An obligation to an oasis

Dillon Oney - Contributing columnist

I’ve been wondering since the onset of this crisis how the concept of community, and how we perceive certain institutions in our community, has changed.

Speaking from a public school perspective, I can tell you that the perception of what our school is and who goes there, both to work and learn, has changed dramatically — but not unsurprisingly.

It has been interesting to see how the school building went from being an obligation to an oasis. Students, families, and teachers all began to realize that the school is and was so much more than just some place they had to be. In all actuality it is a place where they want to be.

Of course the students don’t miss the long lectures I would give on Federalism or on how to write a cover letter, but they miss seeing their peers. They miss the support that everyone in the building gave each other.

The same goes for the adults in the building. I know that I miss my “teacher friends” who have become like family over my five years at Wilmington High School. I miss my students, who will forever be “my kids.”

We public school teachers take great pride in being in the building day after day, providing for students who need something , whether that is guidance, a shoulder, or just some humor to brighten their day. Yes, the year can grind on for everyone, and yes, students always look forward to summer break.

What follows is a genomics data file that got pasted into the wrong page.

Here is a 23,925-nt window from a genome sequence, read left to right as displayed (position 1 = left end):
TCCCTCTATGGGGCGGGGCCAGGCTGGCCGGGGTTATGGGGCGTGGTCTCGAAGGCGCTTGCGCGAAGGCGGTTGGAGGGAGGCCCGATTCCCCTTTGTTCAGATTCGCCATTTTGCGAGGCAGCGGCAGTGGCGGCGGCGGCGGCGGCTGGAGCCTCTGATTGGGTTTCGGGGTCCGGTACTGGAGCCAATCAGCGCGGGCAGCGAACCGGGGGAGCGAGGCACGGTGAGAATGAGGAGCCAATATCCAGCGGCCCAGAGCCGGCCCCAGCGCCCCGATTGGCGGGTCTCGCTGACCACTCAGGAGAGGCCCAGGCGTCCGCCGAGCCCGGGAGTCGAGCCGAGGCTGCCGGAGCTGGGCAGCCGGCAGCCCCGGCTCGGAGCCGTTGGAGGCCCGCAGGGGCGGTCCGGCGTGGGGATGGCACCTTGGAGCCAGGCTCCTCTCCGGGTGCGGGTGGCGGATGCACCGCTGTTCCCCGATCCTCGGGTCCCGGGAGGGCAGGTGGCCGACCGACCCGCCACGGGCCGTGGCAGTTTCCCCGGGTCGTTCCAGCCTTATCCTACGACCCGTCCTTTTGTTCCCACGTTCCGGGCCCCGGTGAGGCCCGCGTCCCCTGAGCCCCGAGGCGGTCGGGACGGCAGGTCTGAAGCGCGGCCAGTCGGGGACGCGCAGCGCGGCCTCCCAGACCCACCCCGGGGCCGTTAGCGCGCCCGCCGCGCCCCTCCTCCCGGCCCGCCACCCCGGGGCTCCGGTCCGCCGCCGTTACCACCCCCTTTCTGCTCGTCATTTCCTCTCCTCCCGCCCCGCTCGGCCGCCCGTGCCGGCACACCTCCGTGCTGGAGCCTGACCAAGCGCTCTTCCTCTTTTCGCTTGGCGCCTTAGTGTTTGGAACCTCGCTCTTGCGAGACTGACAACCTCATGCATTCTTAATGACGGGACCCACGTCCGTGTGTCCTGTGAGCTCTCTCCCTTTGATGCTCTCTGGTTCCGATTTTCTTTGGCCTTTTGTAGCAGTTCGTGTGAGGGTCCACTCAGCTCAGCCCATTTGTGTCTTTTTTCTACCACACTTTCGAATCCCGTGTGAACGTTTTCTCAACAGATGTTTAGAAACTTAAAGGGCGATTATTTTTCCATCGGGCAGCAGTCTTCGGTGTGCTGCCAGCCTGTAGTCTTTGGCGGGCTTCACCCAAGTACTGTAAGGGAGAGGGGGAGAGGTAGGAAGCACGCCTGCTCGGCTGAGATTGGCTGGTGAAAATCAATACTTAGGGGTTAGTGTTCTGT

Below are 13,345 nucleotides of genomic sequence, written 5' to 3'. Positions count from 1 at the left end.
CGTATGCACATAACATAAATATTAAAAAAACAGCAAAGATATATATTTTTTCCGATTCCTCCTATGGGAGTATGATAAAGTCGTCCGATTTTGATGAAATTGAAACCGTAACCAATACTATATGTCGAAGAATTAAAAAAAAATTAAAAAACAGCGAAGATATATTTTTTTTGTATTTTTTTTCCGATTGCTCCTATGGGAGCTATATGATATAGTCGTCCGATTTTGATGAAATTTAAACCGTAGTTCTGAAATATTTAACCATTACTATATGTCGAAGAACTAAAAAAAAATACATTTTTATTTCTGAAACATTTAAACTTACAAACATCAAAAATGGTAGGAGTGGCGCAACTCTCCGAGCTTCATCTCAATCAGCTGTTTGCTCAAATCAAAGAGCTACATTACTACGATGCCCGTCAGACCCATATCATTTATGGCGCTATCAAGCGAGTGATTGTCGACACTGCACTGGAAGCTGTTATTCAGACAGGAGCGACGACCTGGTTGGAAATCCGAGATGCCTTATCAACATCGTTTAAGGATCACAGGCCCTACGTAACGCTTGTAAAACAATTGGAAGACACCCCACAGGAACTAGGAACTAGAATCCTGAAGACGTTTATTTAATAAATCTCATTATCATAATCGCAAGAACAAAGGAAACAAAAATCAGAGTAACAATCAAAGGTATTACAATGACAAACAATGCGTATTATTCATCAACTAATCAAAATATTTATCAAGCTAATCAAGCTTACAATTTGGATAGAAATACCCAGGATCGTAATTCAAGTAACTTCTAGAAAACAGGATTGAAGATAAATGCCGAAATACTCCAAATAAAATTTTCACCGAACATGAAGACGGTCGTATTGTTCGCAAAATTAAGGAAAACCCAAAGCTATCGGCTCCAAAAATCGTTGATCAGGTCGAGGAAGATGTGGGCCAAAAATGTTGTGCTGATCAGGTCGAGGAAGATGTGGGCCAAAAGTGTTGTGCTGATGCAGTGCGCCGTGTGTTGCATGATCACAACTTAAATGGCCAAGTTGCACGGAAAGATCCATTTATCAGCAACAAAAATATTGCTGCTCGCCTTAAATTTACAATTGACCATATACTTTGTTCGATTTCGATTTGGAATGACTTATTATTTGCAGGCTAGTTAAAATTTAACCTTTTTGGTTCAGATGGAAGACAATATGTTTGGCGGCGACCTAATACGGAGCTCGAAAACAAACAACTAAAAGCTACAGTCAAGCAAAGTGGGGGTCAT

But if I were honest and reflective, and I bet if everyone else were too, we could all admit that this is not the way we wanted to end the year.

Seniors are missing their moments, underclassmen are missing that collective sigh of relief when they realize they made it another year, teachers are not getting the closure that is so bittersweet at the end of every year, and families are missing that victorious feeling of helping a young person navigate the minefield of adolescence.

So how has the perspective of our school family changed?

We went from being a legally mandated facility to a wellspring of hope and ambition. Students went from longing for the warmth of summer to perhaps wanting just one more day in their favorite class.

I hope that none of us, myself especially, forget this feeling right now, in this moment, of how much we long to be a physical part of that community again.

I know that good days and bad years ebb and flow just like the tide, but I hope I never lose this feeling of gratitude for having the opportunity of serving Wilmington and its students.

Dillon Oney is a social studies teacher at Wilmington High School.

Dillon Oney

Contributing columnist